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Buying back Greece: Another ad hoc deal or a step towards a solution?

28 Nov 2012

Early on Tuesday morning the eurozone and the IMF reached an agreement which has been widely billed as their most comprehensive package to aid Greece. Now that the dust has settled somewhat, Open Europe assesses the key components of the deal.

Conclusion
For all the talk and all the figures flying around there is still only one that really matters – 124% debt to GDP ratio in 2020, clearly this is not sustainable. Further measures will be needed and the ad hoc nature of this deal, particularly the way it skirts the big decisions, suggests that fears over a ‘Grexit’ will return as soon as Greece begins missing its targets once again.

1. Debt buyback

The buyback is short on details, with little clue as to where the money will come from or which bonds will be purchased. The idea behind a buyback is that Greek bonds are currently trading at around 35 cents on the euro, which the Greek government could purchase and then retire, thereby reducing their debt by the difference in the current and nominal price.

Figure 1: Who owns Greek debt?


Source: Greek Ministry of Finance, Greek Public Debt Bulletins, European Commission, Bank of Greece, Open Europe calculations.[1]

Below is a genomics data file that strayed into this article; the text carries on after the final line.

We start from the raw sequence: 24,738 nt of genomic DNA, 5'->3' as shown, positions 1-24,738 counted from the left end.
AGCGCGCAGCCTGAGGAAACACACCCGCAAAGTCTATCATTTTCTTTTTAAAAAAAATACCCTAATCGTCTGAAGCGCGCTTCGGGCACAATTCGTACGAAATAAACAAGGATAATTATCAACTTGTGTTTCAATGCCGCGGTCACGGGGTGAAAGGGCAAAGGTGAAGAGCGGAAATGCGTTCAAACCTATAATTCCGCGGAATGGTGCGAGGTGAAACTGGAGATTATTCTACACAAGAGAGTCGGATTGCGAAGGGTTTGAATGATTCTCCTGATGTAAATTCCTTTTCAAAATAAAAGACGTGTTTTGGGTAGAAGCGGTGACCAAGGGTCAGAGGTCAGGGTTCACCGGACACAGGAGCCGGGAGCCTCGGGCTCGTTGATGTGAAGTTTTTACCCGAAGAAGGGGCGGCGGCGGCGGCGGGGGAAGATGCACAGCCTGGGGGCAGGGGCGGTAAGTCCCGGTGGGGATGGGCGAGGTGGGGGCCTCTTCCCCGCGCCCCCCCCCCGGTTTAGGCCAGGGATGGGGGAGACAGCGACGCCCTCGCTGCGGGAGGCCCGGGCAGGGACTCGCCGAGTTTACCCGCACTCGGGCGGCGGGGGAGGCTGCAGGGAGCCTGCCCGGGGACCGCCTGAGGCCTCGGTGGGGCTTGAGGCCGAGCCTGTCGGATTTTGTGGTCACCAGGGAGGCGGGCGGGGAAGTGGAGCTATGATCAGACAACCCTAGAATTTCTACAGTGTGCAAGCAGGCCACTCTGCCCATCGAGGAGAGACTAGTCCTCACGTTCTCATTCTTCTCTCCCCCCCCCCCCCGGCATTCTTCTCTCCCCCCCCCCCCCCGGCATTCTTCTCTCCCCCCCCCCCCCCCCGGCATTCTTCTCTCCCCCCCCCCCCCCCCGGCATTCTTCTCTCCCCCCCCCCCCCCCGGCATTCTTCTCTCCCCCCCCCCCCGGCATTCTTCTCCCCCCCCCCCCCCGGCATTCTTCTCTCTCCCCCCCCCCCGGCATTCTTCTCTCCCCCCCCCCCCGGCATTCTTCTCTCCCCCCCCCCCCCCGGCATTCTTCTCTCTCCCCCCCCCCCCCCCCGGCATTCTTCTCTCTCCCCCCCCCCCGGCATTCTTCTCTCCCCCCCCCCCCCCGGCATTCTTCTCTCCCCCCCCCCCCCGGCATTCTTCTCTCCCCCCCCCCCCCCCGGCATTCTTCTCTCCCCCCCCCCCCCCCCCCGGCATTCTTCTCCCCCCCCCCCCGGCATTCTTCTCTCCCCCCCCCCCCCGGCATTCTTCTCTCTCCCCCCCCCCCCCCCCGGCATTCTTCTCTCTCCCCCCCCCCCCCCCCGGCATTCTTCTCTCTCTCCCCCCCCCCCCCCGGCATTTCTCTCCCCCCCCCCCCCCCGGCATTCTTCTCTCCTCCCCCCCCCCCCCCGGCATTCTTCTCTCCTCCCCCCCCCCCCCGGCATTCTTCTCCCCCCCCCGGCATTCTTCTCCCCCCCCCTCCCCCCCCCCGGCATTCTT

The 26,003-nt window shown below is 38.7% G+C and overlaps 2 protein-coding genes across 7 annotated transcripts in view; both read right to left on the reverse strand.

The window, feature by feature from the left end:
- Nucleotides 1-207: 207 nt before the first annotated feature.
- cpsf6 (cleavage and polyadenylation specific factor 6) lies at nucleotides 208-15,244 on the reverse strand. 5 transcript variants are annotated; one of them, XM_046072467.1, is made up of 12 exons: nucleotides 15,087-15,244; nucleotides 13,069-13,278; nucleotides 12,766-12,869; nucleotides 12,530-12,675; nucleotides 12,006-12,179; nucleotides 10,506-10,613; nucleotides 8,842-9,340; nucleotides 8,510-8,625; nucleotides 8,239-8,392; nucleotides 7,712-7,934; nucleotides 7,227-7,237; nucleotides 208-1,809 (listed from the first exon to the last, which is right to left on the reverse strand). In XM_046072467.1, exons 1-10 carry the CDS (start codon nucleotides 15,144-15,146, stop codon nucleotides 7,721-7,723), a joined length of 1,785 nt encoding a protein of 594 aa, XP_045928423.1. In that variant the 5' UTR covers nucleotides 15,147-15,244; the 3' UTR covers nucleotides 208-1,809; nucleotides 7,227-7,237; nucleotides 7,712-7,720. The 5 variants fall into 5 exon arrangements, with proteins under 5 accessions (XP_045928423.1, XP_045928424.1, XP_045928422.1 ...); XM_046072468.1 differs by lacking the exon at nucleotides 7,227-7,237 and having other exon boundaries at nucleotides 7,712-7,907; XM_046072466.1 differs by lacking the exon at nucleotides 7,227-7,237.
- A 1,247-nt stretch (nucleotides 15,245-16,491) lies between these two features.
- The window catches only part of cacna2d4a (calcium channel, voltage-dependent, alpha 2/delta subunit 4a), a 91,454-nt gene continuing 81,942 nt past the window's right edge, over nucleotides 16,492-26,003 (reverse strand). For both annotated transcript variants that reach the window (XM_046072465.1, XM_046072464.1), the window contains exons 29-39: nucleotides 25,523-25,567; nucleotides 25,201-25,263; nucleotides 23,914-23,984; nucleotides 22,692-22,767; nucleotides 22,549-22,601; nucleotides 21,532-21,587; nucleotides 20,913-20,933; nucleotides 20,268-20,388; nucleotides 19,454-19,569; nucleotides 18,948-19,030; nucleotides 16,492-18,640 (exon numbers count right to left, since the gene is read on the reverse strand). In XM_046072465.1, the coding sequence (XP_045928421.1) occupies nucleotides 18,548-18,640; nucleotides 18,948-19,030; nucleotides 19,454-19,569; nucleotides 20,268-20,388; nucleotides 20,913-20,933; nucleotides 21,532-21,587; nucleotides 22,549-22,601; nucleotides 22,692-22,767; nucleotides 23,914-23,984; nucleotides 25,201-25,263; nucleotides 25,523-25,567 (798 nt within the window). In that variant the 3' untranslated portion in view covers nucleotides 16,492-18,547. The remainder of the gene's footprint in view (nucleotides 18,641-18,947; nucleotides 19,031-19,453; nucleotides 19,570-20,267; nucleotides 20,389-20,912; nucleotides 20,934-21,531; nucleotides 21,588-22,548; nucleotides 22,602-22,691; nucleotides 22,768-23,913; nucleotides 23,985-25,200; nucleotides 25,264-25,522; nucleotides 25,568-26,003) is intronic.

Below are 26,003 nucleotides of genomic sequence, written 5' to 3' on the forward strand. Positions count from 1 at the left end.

As figure 1 shows, taxpayer-backed institutions – or the official sector (EFSF, Eurozone, IMF, ECB, NCBs, Bank of Greece and other loans) – now hold 70.5% (€212bn) of Greek debt. Greek monetary financial institutions (banks, pension funds, investment funds) hold around 10% (€30bn) of Greek debt while similar firms abroad hold around the same amount. Greece currently has a stock of around €18.4bn in T-bills (short term debt).  

It seems that the EU/IMF/ECB Troika expects Greece to be given around €10bn to use for buy backs.[2]

Who would actually sell their bonds in a buyback? The official sector debt is ruled out of any buyback (most is in the form of loans while the ECB has rejected including its bonds). To us it seems illogical for any Greek institution to sell their holding of Greek debt at such a significant write-down, especially after the previous restructuring resulted in such a huge recapitalisation (which offset much of the benefit). The Troika seems to expect Greek banks to provide half of the bonds for sale under a buyback – this is either naïve or counterproductive given the likely recapitalisation needs.[3] Therefore, in reality we expect that only the €30bn of foreign held debt would be available for purchase.

This still fits with the €10bn in funding and the price of 35 cents on the euro and could deliver up to €20bn in debt reduction (around 11% of GDP), if all these bondholders took part.